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Friday, Dec. 8
The Indiana Daily Student


Summer heats up with 'Jazz in July'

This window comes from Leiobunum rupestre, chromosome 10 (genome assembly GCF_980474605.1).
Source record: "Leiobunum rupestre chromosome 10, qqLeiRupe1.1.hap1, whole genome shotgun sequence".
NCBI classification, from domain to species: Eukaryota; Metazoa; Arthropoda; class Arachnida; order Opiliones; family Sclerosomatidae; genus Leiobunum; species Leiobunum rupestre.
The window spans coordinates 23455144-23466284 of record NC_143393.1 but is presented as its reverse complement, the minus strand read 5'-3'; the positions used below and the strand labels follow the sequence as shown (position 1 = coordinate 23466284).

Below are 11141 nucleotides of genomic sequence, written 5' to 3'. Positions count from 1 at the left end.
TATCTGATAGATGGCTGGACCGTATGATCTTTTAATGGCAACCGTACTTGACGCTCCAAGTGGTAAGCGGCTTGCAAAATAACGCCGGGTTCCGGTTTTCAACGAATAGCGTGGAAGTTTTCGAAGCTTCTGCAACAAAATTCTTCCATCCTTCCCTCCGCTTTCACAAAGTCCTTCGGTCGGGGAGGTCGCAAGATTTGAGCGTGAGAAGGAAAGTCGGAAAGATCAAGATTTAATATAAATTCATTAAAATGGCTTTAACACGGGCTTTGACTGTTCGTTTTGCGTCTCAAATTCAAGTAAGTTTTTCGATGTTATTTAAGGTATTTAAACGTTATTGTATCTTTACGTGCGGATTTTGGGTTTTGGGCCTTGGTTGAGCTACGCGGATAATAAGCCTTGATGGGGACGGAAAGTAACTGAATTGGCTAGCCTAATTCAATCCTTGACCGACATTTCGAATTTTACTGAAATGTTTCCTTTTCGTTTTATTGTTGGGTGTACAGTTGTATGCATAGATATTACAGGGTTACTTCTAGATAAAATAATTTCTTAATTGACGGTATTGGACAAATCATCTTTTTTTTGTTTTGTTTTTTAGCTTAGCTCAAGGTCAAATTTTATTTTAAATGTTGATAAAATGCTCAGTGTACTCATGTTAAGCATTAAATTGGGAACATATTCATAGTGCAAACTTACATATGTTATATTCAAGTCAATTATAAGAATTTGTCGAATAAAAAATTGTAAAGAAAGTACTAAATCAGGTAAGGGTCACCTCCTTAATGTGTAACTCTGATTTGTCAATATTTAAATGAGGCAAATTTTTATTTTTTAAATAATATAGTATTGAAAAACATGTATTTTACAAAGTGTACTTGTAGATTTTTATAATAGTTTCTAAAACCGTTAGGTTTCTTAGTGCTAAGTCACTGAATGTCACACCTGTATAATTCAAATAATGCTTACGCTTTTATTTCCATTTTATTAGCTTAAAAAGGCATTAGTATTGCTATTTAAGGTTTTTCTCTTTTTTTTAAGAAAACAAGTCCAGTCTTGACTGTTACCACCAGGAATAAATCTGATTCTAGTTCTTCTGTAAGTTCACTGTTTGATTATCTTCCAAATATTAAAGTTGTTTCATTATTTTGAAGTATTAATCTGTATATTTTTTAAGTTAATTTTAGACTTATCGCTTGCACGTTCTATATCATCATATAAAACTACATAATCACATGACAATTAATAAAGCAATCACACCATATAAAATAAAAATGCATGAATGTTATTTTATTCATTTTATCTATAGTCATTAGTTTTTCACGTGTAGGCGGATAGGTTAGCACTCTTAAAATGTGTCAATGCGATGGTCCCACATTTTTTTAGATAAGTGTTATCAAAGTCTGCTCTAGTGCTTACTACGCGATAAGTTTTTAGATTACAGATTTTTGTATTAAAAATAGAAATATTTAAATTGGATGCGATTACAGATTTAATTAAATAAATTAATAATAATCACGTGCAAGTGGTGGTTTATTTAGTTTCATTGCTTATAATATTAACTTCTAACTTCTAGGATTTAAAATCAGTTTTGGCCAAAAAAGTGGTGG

The hum of crickets and air conditioners won't be the only sounds of summer beginning this Friday evening, when the IU Art Museum plays host to local jazz ensemble Marty Hodapp's Swinging Dixie Band. Hodapp's band kicks off the eleventh annual "Jazz in July," when they perform the first of four Friday night jazz concerts during the month of July. \n"'Jazz in July' started 11 years ago," said Joanna Davis, administrative assistant for development and administration at the IU Art Museum. "It was geared toward introducing people to the Art Museum. It is a fun way for people to come visit, especially those who haven't previously thought about viewing art, but would come and listen to music."\nEach Friday night in July, a local jazz band will play for the crowds on the Sculpture Terrace at the IU Art Museum. Friday, the museum will feature Marty Hodapp's Swinging Dixie Band. Other acts featured in this year's July line-up are the Monika Herzig Acoustic Project, the Bill Lancton Coalition and the Amy Stephens Group. \n"Jazz in July" has become such a success for the Art Museum that concert attendance has increased to 150-250 people per night. \n"The original idea was to get people in and introduce them to the Museum," said Davis, the mastermind behind this year's event. "For people who already enjoy the Museum, it gives them a chance to enjoy something else at the museum outside of visual art."\nThe concerts, located at the Art Museum, are free and open to the public. Local businesses such as Bloomington Brewery Company, Oliver Winery and Pizza Express will be present at the event to sell beer, wine and pizza.\nThe event has continued to attract both families and college students to the diverse performances, because the musicians are committed to performing well and engaging the audience, especially in a venue supportive of the arts. \n"The jazz community here in Bloomington is very close-knit," said Davis. "All the musicians work together and flip-flop projects, so for them it is a good mode of publicity, but most of all it is fun for them to perform here"

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